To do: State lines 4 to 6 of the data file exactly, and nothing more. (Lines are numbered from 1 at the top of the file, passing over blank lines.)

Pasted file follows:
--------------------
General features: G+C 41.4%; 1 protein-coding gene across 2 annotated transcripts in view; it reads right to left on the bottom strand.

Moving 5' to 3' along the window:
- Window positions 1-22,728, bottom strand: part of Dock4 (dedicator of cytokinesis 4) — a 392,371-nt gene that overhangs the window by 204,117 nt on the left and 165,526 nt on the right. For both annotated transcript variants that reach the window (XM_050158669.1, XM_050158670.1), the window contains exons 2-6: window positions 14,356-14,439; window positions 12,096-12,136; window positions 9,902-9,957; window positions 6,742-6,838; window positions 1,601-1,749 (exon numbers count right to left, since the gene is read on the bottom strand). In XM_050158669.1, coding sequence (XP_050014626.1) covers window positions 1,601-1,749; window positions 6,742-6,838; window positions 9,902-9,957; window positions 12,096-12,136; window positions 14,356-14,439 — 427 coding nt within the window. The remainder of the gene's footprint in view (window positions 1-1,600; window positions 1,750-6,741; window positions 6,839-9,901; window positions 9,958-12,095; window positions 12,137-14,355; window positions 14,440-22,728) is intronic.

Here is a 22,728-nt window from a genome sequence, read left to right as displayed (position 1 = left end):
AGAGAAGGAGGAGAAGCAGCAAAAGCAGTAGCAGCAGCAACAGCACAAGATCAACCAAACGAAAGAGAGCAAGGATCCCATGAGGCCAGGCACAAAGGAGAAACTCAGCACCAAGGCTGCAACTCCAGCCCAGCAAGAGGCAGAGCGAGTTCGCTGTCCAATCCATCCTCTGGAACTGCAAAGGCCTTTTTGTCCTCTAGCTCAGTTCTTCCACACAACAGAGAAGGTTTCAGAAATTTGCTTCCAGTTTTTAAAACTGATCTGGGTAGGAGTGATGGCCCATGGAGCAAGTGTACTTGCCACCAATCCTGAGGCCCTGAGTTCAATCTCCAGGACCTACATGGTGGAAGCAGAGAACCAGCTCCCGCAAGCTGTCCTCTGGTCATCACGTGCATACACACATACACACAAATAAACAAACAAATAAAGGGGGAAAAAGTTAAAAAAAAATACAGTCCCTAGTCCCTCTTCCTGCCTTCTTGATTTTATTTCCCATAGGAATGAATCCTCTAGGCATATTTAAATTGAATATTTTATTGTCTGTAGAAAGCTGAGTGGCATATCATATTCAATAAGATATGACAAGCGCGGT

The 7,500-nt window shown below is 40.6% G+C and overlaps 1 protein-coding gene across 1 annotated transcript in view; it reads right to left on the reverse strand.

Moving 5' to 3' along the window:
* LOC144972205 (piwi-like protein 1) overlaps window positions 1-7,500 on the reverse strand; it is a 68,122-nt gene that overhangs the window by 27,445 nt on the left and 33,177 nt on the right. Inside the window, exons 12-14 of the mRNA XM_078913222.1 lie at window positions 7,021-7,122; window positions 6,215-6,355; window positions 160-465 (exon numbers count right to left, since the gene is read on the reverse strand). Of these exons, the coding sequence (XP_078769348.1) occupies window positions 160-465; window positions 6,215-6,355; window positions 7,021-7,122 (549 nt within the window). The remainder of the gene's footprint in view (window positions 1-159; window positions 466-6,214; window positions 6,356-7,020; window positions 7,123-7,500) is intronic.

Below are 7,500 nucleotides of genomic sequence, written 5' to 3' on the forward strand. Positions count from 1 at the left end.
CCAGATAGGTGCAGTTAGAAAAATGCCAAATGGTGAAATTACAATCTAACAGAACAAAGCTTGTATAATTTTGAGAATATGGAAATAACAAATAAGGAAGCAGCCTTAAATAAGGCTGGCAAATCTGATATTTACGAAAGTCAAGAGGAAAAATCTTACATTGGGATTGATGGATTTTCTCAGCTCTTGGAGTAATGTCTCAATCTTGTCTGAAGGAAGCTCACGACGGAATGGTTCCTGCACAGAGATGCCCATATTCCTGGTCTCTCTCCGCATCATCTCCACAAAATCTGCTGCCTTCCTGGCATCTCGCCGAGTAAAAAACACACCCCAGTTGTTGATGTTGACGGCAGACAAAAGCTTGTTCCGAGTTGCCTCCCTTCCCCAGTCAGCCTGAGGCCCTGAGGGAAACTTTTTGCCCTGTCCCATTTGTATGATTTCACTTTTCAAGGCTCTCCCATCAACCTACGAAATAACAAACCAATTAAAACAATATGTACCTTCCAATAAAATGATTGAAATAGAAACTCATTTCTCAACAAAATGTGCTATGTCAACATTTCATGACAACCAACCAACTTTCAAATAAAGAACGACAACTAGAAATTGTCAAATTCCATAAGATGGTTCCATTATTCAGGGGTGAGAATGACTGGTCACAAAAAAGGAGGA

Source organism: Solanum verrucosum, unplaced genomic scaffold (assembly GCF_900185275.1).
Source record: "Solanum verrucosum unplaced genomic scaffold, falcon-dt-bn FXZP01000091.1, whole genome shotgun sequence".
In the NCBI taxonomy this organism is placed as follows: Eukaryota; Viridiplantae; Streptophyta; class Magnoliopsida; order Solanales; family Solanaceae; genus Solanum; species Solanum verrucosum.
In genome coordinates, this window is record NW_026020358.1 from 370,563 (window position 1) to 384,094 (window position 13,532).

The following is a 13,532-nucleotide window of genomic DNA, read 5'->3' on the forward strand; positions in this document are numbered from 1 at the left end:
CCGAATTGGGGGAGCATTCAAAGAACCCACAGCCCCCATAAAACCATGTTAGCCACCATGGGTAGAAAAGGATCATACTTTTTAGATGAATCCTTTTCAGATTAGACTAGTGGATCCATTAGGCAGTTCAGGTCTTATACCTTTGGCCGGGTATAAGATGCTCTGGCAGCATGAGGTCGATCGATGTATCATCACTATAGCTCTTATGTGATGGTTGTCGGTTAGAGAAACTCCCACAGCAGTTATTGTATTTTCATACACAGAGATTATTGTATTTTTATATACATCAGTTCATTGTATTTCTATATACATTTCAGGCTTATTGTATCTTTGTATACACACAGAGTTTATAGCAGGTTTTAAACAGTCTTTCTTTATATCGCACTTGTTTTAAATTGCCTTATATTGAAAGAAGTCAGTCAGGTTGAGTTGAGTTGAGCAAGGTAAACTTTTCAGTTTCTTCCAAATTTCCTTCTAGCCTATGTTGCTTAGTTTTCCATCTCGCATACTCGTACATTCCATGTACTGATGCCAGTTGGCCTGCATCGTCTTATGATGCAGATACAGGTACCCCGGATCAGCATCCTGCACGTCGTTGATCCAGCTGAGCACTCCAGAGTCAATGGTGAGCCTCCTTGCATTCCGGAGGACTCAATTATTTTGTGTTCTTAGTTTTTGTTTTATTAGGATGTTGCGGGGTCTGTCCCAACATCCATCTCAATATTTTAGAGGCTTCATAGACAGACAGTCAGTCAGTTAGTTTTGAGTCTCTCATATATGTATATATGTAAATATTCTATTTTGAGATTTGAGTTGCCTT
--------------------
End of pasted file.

Here is a 22,728-nt window from a genome sequence, read left to right as displayed (position 1 = left end):
AGAGAAGGAGGAGAAGCAGCAAAAGCAGTAGCAGCAGCAACAGCACAAGATCAACCAAACGAAAGAGAGCAAGGATCCCATGAGGCCAGGCACAAAGGAGAAACTCAGCACCAAGGCTGCAACTCCAGCCCAGCAAGAGGCAGAGCGAGTTCGCTGTCCAATCCATCCTCTGGAACTGCAAAGGCCTTTTTGTCCTCTAGCTCAGTTCTTCCACACAACAGAGAAGGTTTCAGAAATTTGCTTCCAGTTTTTAAAACTGATCTGGGTAGGAGTGATGGCCCATGGAGCAAGTGTACTTGCCACCAATCCTGAGGCCCTGAGTTCAATCTCCAGGACCTACATGGTGGAAGCAGAGAACCAGCTCCCGCAAGCTGTCCTCTGGTCATCACGTGCATACACACATACACACAAATAAACAAACAAATAAAGGGGGAAAAAGTTAAAAAAAAATACAGTCCCTAGTCCCTCTTCCTGCCTTCTTGATTTTATTTCCCATAGGAATGAATCCTCTAGGCATATTTAAATTGAATATTTTATTGTCTGTAGAAAGCTGAGTGGCATATCATATTCAATAAGATATGACAAGCGCGGT

The 7,500-nt window shown below is 40.6% G+C and overlaps 1 protein-coding gene across 1 annotated transcript in view; it reads right to left on the reverse strand.